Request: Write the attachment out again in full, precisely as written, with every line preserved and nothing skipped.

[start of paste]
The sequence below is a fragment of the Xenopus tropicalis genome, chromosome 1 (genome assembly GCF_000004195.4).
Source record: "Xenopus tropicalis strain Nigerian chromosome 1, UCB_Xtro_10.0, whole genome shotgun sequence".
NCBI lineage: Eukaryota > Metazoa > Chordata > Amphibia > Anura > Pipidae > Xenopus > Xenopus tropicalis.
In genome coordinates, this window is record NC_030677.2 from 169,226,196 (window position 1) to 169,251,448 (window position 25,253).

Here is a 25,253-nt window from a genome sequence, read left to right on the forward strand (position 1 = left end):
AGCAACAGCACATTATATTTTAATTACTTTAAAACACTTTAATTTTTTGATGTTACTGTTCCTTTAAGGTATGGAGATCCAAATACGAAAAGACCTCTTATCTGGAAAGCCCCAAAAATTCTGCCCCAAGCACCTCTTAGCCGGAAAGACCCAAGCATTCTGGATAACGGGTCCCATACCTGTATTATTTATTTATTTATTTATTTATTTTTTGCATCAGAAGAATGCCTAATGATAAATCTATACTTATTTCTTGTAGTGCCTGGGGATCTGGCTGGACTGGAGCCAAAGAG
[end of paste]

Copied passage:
The sequence below is a fragment of the Xenopus tropicalis genome, chromosome 1 (genome assembly GCF_000004195.4).
Source record: "Xenopus tropicalis strain Nigerian chromosome 1, UCB_Xtro_10.0, whole genome shotgun sequence".
NCBI lineage: Eukaryota > Metazoa > Chordata > Amphibia > Anura > Pipidae > Xenopus > Xenopus tropicalis.
In genome coordinates, this window is record NC_030677.2 from 169,226,196 (window position 1) to 169,251,448 (window position 25,253).

Here is a 25,253-nt window from a genome sequence, read left to right on the forward strand (position 1 = left end):
AGCAACAGCACATTATATTTTAATTACTTTAAAACACTTTAATTTTTTGATGTTACTGTTCCTTTAAGGTATGGAGATCCAAATACGAAAAGACCTCTTATCTGGAAAGCCCCAAAAATTCTGCCCCAAGCACCTCTTAGCCGGAAAGACCCAAGCATTCTGGATAACGGGTCCCATACCTGTATTATTTATTTATTTATTTATTTATTTTTTGCATCAGAAGAATGCCTAATGATAAATCTATACTTATTTCTTGTAGTGCCTGGGGATCTGGCTGGACTGGAGCCAAAGAG